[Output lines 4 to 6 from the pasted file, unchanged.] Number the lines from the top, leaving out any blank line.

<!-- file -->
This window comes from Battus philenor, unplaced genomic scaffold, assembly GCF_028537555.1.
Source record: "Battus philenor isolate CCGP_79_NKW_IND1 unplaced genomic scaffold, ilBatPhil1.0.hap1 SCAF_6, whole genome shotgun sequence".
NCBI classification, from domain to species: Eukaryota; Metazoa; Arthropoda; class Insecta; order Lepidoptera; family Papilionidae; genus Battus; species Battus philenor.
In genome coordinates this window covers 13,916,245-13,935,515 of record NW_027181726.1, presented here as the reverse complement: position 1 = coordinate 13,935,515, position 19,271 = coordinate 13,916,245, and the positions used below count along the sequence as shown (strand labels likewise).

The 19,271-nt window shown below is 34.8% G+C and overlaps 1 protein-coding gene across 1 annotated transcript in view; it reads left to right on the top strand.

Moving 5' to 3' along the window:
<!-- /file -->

In genome coordinates this window covers 13,916,245-13,935,515 of record NW_027181726.1, presented here as the reverse complement: position 1 = coordinate 13,935,515, position 19,271 = coordinate 13,916,245, and the positions used below count along the sequence as shown (strand labels likewise).

The 19,271-nt window shown below is 34.8% G+C and overlaps 1 protein-coding gene across 1 annotated transcript in view; it reads left to right on the top strand.

Moving 5' to 3' along the window: